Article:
Here are a few hints as to what needs to be done to give your pup a consistent upbringing and avoid the pitfalls of too much freedom.


  1. One person should be assigned to taking care of pups needs, training and supervision. This needs to be a responsible adult with both the time and inclination for the job. Spouses who’ve been defacto forced into this position often don’t do well, so if it’s you that wanted the dog, then you need to step up and take care of them.

  2. Your dog’s crate is your friend! To really be consistent, you pretty much need your pup on a leash, attached to you at all times when they’re not in their crate. This means crating them if you want to use the shower, do a video call for work or clean up after the kids. A lot of the inconsistencies I see develop by way of Pup’s caretaker being distracted. Crate them when you can’t pay attention to them. Crating has many other benefits not discussed here and is critical, as far as this trainer is concerned, to success. Don’t feel guilty, your pup probably isn’t getting enough sleep in the first place.

  3. Roughhousing and super energetic play is NOT the way to get your pup to settle down. Neither are long walks. You need ot learn and employ some simple relaxation techniques to teach pup when and how expressing that “puppy” energy is OK.

  4. Children need to be taught to respect Pup’s space and how to pet them correctly. One of the most alarming statistics in dog ownership are the number of children bitten in the face by dogs every year. This is a direct result or the child not being taught or not respecting the rules of interacting with a dog. Teach the kids to respect your puppy. Don’t expect pup to tolerate anything and everything they throw at him. You wouldn’t tolerate being hit, having your ears and hair pulled, being hugged incessantly when you didn’t want to be, or being carried around in a way that was painful. Don’t expect your puppy to tolerate it either.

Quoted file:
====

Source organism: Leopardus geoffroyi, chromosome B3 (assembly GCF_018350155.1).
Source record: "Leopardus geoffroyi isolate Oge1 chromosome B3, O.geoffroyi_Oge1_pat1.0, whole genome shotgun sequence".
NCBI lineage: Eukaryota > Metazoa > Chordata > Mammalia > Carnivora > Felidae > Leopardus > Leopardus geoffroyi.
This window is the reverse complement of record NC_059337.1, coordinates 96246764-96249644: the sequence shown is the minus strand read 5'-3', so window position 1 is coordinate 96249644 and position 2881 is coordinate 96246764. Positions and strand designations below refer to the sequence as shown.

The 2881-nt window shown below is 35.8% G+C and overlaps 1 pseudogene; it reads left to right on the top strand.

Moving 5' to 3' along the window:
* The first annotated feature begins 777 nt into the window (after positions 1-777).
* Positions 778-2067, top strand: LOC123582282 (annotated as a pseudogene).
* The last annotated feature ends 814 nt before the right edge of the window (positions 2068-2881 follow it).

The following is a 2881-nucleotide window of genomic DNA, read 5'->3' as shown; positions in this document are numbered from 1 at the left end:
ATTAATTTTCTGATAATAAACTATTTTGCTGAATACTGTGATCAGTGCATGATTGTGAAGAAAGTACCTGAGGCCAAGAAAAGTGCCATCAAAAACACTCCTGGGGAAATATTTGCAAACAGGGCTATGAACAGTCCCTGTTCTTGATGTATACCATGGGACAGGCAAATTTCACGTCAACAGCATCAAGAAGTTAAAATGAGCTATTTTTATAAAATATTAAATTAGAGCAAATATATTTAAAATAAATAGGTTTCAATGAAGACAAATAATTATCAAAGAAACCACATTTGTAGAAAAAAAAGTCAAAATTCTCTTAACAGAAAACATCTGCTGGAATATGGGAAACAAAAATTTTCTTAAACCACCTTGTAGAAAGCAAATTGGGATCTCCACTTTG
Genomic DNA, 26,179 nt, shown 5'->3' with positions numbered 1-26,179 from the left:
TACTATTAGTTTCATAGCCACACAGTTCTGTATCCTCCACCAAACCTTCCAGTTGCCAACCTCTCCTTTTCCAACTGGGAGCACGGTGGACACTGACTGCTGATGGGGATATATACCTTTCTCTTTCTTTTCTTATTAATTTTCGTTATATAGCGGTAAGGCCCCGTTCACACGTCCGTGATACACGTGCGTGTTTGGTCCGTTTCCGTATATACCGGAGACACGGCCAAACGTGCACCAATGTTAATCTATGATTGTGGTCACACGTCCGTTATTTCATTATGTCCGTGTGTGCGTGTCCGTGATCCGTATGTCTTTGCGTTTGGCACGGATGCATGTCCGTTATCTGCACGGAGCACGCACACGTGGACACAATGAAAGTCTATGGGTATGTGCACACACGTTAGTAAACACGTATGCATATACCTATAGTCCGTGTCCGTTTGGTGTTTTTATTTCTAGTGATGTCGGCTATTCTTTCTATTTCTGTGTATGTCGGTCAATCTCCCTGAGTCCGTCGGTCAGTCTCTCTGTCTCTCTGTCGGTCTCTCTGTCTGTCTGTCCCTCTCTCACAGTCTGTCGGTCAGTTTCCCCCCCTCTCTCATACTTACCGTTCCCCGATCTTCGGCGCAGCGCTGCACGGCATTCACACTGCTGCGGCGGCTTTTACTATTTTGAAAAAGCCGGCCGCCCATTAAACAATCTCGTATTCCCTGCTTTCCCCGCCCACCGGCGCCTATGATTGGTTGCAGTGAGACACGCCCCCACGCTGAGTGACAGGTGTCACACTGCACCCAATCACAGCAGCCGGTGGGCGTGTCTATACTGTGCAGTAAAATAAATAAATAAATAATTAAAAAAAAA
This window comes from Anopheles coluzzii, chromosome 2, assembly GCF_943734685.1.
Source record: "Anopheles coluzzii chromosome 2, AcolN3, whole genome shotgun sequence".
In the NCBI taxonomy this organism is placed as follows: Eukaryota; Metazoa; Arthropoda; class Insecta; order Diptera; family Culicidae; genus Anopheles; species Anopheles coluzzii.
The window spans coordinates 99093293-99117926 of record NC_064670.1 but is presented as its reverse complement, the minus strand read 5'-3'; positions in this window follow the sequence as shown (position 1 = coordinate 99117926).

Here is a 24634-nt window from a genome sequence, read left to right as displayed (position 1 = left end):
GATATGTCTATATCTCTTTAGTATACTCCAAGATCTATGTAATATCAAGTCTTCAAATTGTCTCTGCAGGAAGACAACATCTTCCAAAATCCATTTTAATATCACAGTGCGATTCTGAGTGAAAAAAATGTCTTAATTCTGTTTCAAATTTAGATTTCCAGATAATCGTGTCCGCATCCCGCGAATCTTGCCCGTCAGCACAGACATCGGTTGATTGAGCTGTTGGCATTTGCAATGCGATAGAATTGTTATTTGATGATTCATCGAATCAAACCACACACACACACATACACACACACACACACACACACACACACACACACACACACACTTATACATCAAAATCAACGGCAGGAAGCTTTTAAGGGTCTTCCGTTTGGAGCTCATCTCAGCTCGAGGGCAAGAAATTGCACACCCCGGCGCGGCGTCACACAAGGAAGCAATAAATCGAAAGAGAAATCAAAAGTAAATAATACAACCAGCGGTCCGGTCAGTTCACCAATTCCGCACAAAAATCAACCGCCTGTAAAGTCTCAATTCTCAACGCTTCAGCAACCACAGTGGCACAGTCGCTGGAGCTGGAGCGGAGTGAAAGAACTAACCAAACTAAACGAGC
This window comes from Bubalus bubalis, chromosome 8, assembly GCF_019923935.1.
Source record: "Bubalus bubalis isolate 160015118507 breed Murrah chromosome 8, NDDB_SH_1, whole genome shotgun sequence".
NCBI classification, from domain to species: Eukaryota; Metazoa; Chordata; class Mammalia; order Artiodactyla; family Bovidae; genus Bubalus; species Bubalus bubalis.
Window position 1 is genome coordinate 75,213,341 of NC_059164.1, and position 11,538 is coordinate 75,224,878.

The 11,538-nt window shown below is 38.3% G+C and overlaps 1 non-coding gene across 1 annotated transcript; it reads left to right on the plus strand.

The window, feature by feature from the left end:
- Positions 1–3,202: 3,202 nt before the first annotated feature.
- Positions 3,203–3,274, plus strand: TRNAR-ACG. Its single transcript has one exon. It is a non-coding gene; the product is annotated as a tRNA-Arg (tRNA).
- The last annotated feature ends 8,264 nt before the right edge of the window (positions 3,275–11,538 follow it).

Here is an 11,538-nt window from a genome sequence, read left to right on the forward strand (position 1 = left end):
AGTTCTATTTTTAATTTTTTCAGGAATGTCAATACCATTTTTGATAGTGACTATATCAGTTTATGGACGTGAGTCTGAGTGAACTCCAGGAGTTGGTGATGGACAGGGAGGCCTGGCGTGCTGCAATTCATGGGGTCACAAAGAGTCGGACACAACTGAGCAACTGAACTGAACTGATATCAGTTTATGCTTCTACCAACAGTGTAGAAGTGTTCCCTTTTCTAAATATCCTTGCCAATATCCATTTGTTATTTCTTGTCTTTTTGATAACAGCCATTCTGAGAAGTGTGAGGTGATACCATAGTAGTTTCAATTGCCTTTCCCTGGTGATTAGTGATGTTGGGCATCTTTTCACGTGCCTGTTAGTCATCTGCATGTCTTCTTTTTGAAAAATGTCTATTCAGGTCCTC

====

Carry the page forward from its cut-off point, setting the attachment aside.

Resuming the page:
5. Create as consistent a schedule as possible for your pup’s feeding, water, play time and sleep. Don’t forget they need plenty of sleep!


There’s an easy way and a hard way to raise a puppy. The easy way, counterintuitive as this may sound, is to keep them on a leash with a responsible adult at all times for the first few months of their life. This allows them to learn the do’s and don’ts of the household and sets them up for long term success.


Sit down with the family and make up a set of rules, then apply them consistently AT ALL TIMES. Yes, 24/7/365. Begin with the end in mind and the end will be what you want for your pup and your family.


It’s much harder to break the bad habits both your pup and your family will develop if you allow them all to set their own rules at this critical time.


Discipline = Freedom. Never forget.


On Command serves an awesome group of clients serious about having well behaved dogs in Swedesboro, East Greenwich, Mullica Hill and surrounding areas. We bring almost 2 decades of experience right to your door. We can be found on the web at oc-dog.com, Facebook at oncommanddog and on instagram @oc_dog_training


Thanks for reading and as always - good training!